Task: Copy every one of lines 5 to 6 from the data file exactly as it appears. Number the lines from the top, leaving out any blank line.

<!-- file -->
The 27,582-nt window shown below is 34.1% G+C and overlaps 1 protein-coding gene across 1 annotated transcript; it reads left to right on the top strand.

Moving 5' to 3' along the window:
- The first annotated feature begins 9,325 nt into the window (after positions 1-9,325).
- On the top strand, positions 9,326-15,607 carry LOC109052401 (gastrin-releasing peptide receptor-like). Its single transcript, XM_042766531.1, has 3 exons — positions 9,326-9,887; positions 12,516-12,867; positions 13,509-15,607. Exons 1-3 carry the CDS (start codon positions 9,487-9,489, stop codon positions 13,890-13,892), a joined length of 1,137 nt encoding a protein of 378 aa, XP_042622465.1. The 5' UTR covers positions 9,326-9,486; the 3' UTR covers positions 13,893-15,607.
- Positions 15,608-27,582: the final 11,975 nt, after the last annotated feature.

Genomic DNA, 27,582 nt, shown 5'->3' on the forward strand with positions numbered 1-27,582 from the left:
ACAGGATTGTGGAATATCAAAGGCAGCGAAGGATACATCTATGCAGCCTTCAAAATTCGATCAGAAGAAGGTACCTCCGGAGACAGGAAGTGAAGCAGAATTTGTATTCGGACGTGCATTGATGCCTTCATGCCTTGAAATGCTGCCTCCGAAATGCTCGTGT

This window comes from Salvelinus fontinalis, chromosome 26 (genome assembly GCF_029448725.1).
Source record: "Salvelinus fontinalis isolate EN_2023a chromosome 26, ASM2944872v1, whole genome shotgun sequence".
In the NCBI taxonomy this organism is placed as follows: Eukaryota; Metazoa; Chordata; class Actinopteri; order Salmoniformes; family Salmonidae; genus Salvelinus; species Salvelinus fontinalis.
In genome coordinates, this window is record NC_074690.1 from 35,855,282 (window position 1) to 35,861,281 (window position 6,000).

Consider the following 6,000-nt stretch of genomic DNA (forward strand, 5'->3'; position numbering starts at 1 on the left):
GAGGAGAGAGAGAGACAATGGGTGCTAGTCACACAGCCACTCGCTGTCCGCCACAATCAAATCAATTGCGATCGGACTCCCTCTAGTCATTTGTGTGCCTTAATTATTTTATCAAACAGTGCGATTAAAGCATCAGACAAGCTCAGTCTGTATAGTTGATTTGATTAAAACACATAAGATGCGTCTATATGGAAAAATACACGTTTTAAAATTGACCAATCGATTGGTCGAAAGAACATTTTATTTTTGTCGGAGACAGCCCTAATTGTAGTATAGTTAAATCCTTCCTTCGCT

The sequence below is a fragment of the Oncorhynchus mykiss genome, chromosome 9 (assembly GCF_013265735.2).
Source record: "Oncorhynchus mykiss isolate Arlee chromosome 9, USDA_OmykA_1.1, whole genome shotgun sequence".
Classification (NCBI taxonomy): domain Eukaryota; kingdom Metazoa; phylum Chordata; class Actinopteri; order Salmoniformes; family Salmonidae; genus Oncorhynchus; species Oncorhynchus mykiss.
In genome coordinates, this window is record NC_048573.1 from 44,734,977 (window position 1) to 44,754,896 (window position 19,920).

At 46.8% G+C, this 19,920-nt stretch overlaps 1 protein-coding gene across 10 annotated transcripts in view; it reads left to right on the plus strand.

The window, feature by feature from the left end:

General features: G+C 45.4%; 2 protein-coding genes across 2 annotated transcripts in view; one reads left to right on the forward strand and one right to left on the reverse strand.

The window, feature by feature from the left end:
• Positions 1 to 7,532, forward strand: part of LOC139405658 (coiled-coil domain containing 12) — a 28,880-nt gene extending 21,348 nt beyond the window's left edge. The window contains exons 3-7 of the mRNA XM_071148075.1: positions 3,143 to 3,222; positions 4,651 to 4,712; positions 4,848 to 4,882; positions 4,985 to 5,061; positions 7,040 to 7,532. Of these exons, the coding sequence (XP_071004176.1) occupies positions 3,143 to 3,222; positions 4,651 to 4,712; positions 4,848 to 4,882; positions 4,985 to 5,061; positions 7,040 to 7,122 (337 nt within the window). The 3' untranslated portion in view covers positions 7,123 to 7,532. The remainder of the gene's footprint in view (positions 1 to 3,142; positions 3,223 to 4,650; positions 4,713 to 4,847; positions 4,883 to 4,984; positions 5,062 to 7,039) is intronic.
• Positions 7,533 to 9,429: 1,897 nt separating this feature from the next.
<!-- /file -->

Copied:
- Positions 15,608-27,582: the final 11,975 nt, after the last annotated feature.

Genomic DNA, 27,582 nt, shown 5'->3' on the forward strand with positions numbered 1-27,582 from the left: